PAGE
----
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Profile: Nicholas K Jones (University of Birmingham)
  1. Will Bynoe & Nicholas K. Jones (2013). Solitude Without Souls: Why Peter Unger Hasn't Established Substance Dualism. [REVIEW] Philosophia 41 (1):109-125.
    Unger has recently argued that if you are the only thinking and experiencing subject in your chair, then you are not a material object. This leads Unger to endorse a version of Substance Dualism according to which we are immaterial souls. This paper argues that this is an overreaction. We argue that the specifically Dualist elements of Unger’s view play no role in his response to the problem; only the view’s structure is required, and that is available to Unger’s opponents. (...)
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  2. Nicholas K. Jones (2013). The Universe As We Find It. By John Heil. (Oxford: Clarendon Press, 2012. Pp. Xiv + 311. Price £30.00.). [REVIEW] Philosophical Quarterly 63 (253):839-841.
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  3. Nicholas K. Jones (2013). The Universe As We Find It. Philosophical Quarterly 63 (253):839-841.
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  4. Nicholas K. Jones (2011). Williams on Supervaluationism and Logical Revisionism. Journal of Philosophy 108 (11):633-641.
    Central to discussion of supervaluationist accounts of vagueness is the extent to which they require revisions of classical logic and if so, whether those revisions are objectionable. In an important recent Journal of Philosophy article, J.R.G. Williams presents a powerful challenge to the orthodox view that supervaluationism is objectionably revisionary. Williams argues both that supervaluationism is non-revisionary and that even if it were, those revisions would be unobjectionable. This note shows that his arguments for both claims fail.
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  5. Nicholas F. Jones (2009). History (P.) Harding The Story of Athens: The Fragments of the Local Chronicles of Attika. London and New York: Routledge, 2008. Pp. Xvi + 253. £70. 9780415338080 (Hbk). £18.99. 9780415338097 (Pbk). [REVIEW] Journal of Hellenic Studies 129:182-.
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  6. Nicholas Jones, On Supervaluations, Meaning and Consequence.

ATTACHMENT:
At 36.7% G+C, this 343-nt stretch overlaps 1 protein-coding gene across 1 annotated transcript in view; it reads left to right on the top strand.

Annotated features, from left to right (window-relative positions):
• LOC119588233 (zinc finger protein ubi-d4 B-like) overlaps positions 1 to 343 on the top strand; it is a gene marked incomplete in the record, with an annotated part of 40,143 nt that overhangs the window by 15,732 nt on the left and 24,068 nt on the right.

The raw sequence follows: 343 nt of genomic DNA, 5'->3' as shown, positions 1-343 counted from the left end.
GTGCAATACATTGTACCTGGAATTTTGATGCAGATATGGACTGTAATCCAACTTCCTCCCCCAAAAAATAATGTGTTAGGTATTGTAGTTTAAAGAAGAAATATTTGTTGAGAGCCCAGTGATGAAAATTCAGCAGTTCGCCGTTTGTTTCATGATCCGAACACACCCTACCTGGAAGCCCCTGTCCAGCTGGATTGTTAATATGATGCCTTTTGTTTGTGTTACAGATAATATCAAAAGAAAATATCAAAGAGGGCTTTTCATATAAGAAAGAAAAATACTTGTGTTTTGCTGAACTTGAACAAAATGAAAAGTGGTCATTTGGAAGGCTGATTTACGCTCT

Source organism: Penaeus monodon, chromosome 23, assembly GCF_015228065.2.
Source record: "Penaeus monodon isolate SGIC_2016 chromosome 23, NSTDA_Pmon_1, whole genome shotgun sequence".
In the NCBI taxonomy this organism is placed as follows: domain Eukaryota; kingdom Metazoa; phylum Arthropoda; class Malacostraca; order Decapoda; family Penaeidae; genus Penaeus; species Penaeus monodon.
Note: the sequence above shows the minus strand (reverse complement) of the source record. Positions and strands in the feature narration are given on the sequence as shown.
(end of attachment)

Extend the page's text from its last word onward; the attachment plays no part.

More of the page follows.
University of London Jacobsen Prize Essay 2008.
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  7. Nicholas F. Jones (2008). From Popular Sovereignty to the Sovereignty of Law. Ancient Philosophy 9 (1):118 - 121.
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  8. Nicholas F. Jones (2008). Politics and Society in Ancient Greece. Praeger.
  9. Gregory Currie & Nicholas Jones (2006). McGinn on Delusion and Imagination. Philosophical Books 47 (4):306-313.
  10. Nicholas Blurton Jones & Frank W. Marlowe (2002). Selection for Delayed Maturity. Human Nature 13 (2):199-238.
    Humans have a much longer juvenile period (weaning to first reproduction, 14 or more years) than their closest relatives (chimpanzees, 8 years). Three explanations are prominent in the literature. (a) Humans need the extra time to learn their complex subsistence techniques. (b) Among mammals, since length of the juvenile period bears a constant relationship to adult lifespan, the human juvenile period is just as expected. We therefore only need to explain the elongated adult lifespan, which can be explained by the (...)
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  11. Nicholas F. Jones (2001). Pliny the Younger's Vesuvius Letters (6.16 and 6.20). Classical World 95 (1).
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  12. Nicholas F. Jones (1991). Democracy and Participation in Athens. Ancient Philosophy 11 (1):155-158.
  13. Nicholas F. Jones (1989). From Popular Sovereignty to the Sovereignty of Law: Law, Society, and Politics in Fifth-Century Athens. Ancient Philosophy 9 (1):118-121.
  14. Nicholas F. Jones (1987). Politics in the Ancient World. Ancient Philosophy 7:232-235.
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  15. Nicholas F. Jones (1985). A Commentary on the Aristotelian Athenaion Politeia. Ancient Philosophy 5 (1):117-118.
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